Critter News: Northern Abalone

Critter News: Northern Abalone

Pinto abalone (AKA: Northern abalone), Haliotis Kamtschatkana, have been installed in their own exhibit in Puget Sound Fish. This species is the only abalone native to the Northwest. Never commercially fished, the recreational fishery for them was closed in 1994 because of over-harvesting. Our abalone came to us from the Washington Department of Fish and Wildlife and range in age from about 3 to 10 years or so. These kelp feeders have powerful radula that they use to feed on kelp and other algae. Besides humans, their primary predator is the Northern sea otter.

Pinto abalone (AKA: Northern abalone), Haliotis Kamtschatkana, have been installed in their own exhibit in Puget Sound Fish. This species is the only abalone native to the Northwest. Never commercially fished, the recreational fishery for them was closed in 1994 because of over-harvesting. Our abalone came to us from the Washington Department of Fish and Wildlife and range in age from about 3 to 10 years or so. These kelp feeders have powerful radula that they use to feed on kelp and other algae. Besides humans, their primary predator is the Northern sea otter.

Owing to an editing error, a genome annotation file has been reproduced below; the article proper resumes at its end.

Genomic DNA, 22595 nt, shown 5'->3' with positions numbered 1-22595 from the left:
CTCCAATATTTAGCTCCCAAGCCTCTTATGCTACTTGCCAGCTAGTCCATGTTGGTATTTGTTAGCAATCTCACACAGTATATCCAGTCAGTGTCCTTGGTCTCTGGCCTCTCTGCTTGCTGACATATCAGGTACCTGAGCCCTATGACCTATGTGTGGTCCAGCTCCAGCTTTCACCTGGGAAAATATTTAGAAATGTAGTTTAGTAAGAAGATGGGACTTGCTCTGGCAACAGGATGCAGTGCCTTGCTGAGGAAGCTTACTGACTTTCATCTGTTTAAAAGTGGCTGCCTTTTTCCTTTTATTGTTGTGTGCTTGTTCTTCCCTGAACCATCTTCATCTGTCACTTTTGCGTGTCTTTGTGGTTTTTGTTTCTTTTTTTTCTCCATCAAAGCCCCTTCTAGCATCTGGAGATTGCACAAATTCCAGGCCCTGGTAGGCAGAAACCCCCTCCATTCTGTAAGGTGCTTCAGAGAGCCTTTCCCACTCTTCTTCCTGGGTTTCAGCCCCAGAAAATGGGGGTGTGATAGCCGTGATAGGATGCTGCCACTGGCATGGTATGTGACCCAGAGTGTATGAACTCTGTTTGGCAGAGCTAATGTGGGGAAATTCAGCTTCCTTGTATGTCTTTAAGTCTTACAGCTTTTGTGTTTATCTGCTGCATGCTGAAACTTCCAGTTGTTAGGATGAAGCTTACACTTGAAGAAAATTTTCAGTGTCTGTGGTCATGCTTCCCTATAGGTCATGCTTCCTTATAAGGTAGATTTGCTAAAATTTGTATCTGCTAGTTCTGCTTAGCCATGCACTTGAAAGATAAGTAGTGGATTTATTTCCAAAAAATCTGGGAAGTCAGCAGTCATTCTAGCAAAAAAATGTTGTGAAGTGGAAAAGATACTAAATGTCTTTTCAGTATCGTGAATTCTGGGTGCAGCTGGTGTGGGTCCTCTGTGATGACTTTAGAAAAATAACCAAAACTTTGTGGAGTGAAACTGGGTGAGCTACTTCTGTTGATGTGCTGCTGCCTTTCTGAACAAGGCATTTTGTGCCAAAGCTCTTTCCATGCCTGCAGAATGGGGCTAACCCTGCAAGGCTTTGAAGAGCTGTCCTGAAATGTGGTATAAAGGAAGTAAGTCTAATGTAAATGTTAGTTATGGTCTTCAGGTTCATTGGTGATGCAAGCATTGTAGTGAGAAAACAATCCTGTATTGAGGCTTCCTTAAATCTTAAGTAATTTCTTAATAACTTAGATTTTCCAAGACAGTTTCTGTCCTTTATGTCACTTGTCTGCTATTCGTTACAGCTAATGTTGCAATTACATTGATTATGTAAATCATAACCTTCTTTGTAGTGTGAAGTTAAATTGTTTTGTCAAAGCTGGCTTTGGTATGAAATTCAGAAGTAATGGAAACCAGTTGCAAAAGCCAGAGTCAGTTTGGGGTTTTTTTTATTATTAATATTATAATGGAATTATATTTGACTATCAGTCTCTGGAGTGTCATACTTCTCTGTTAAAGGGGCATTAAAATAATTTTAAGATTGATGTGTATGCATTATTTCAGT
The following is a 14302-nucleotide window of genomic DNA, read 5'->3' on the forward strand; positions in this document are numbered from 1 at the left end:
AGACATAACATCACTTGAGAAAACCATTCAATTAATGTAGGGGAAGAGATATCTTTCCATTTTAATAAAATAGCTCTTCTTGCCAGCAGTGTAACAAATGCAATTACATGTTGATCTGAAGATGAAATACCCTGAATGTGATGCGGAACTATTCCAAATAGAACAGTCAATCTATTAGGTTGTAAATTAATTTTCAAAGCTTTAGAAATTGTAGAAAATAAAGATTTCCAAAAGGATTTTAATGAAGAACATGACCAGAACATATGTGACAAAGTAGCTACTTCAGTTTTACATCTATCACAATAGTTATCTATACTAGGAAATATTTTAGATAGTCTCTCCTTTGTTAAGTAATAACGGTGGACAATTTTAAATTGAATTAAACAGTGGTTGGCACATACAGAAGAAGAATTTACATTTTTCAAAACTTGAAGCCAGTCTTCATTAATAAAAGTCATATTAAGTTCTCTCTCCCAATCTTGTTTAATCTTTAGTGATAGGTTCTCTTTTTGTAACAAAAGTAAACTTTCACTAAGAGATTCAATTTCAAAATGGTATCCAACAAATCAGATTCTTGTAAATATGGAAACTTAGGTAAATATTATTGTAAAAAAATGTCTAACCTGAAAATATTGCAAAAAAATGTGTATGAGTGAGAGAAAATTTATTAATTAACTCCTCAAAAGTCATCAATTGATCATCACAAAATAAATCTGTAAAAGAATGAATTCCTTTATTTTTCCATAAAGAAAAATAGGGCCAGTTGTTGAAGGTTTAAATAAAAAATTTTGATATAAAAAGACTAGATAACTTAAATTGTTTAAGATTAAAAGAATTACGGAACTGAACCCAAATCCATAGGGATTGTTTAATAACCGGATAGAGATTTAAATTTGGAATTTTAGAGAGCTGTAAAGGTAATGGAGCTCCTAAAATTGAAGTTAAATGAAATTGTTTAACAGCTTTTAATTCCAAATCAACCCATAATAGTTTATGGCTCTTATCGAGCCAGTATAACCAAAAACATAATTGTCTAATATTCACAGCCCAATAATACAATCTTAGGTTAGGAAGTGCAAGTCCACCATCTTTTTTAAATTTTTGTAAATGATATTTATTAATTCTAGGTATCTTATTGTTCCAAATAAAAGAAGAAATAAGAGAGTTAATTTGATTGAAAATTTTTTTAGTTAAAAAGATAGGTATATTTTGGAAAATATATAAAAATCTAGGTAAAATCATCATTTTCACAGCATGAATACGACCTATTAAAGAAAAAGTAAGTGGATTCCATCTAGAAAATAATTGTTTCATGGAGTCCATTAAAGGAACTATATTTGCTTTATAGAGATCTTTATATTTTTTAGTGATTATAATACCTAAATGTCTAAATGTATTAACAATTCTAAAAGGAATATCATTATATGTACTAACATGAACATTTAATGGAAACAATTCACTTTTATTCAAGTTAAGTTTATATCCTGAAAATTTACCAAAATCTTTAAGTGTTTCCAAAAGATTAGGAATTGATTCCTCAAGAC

Pinto abalone (AKA: Northern abalone), Haliotis Kamtschatkana, have been installed in their own exhibit in Puget Sound Fish. This species is the only abalone native to the Northwest. Never commercially fished, the recreational fishery for them was closed in 1994 because of over-harvesting. Our abalone came to us from the Washington Department of Fish and Wildlife and range in age from about 3 to 10 years or so. These kelp feeders have powerful radula that they use to feed on kelp and other algae. Besides humans, their primary predator is the Northern sea otter.

These spawning mollusks need to live in groups for successful reproduction, but their low numbers have kept most of the wild survivors separated. The SeaDoc Society is working with the University of Washington to study their genetics (there may actually be two species) and also with Canadian organizations to manage the wild populations.

Come see the new abalones at the Aquarium!

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